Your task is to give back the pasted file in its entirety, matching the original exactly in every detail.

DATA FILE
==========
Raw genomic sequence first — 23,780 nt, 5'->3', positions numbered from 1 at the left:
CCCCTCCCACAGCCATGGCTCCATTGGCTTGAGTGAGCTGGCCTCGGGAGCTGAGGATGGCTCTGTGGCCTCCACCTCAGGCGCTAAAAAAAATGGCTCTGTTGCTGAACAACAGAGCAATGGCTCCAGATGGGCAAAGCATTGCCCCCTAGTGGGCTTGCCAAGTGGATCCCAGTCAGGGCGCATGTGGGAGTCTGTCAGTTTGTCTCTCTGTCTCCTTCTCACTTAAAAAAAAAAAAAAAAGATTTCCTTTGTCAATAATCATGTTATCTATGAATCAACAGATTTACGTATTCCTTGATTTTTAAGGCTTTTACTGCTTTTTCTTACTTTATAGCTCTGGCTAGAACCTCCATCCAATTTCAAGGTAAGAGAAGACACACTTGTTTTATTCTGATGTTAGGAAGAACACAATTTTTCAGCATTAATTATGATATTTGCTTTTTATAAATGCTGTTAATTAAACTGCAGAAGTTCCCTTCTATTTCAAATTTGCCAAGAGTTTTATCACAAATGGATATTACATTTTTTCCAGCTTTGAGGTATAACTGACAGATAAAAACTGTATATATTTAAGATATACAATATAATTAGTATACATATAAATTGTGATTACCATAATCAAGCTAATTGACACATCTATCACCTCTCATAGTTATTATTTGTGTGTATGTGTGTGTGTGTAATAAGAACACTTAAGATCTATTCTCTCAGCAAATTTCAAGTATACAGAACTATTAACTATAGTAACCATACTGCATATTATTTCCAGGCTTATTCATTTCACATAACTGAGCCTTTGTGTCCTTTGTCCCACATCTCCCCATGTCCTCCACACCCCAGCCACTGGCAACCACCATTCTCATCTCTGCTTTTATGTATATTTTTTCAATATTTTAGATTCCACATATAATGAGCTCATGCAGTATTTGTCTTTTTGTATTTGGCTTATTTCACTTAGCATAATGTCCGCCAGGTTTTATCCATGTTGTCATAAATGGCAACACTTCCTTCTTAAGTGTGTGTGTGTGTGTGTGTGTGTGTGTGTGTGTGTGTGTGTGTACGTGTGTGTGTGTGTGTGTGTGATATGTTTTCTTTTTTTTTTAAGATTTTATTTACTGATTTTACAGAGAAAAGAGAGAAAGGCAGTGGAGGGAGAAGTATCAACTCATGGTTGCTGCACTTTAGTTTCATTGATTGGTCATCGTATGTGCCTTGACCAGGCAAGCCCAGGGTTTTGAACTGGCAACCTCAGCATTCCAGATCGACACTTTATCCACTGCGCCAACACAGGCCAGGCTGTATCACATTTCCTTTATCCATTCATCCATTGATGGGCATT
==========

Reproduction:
Raw genomic sequence first — 23,780 nt, 5'->3', positions numbered from 1 at the left:
CCCCTCCCACAGCCATGGCTCCATTGGCTTGAGTGAGCTGGCCTCGGGAGCTGAGGATGGCTCTGTGGCCTCCACCTCAGGCGCTAAAAAAAATGGCTCTGTTGCTGAACAACAGAGCAATGGCTCCAGATGGGCAAAGCATTGCCCCCTAGTGGGCTTGCCAAGTGGATCCCAGTCAGGGCGCATGTGGGAGTCTGTCAGTTTGTCTCTCTGTCTCCTTCTCACTTAAAAAAAAAAAAAAAAGATTTCCTTTGTCAATAATCATGTTATCTATGAATCAACAGATTTACGTATTCCTTGATTTTTAAGGCTTTTACTGCTTTTTCTTACTTTATAGCTCTGGCTAGAACCTCCATCCAATTTCAAGGTAAGAGAAGACACACTTGTTTTATTCTGATGTTAGGAAGAACACAATTTTTCAGCATTAATTATGATATTTGCTTTTTATAAATGCTGTTAATTAAACTGCAGAAGTTCCCTTCTATTTCAAATTTGCCAAGAGTTTTATCACAAATGGATATTACATTTTTTCCAGCTTTGAGGTATAACTGACAGATAAAAACTGTATATATTTAAGATATACAATATAATTAGTATACATATAAATTGTGATTACCATAATCAAGCTAATTGACACATCTATCACCTCTCATAGTTATTATTTGTGTGTATGTGTGTGTGTGTAATAAGAACACTTAAGATCTATTCTCTCAGCAAATTTCAAGTATACAGAACTATTAACTATAGTAACCATACTGCATATTATTTCCAGGCTTATTCATTTCACATAACTGAGCCTTTGTGTCCTTTGTCCCACATCTCCCCATGTCCTCCACACCCCAGCCACTGGCAACCACCATTCTCATCTCTGCTTTTATGTATATTTTTTCAATATTTTAGATTCCACATATAATGAGCTCATGCAGTATTTGTCTTTTTGTATTTGGCTTATTTCACTTAGCATAATGTCCGCCAGGTTTTATCCATGTTGTCATAAATGGCAACACTTCCTTCTTAAGTGTGTGTGTGTGTGTGTGTGTGTGTGTGTGTGTGTGTGTGTGTACGTGTGTGTGTGTGTGTGTGTGATATGTTTTCTTTTTTTTTTAAGATTTTATTTACTGATTTTACAGAGAAAAGAGAGAAAGGCAGTGGAGGGAGAAGTATCAACTCATGGTTGCTGCACTTTAGTTTCATTGATTGGTCATCGTATGTGCCTTGACCAGGCAAGCCCAGGGTTTTGAACTGGCAACCTCAGCATTCCAGATCGACACTTTATCCACTGCGCCAACACAGGCCAGGCTGTATCACATTTCCTTTATCCATTCATCCATTGATGGGCATT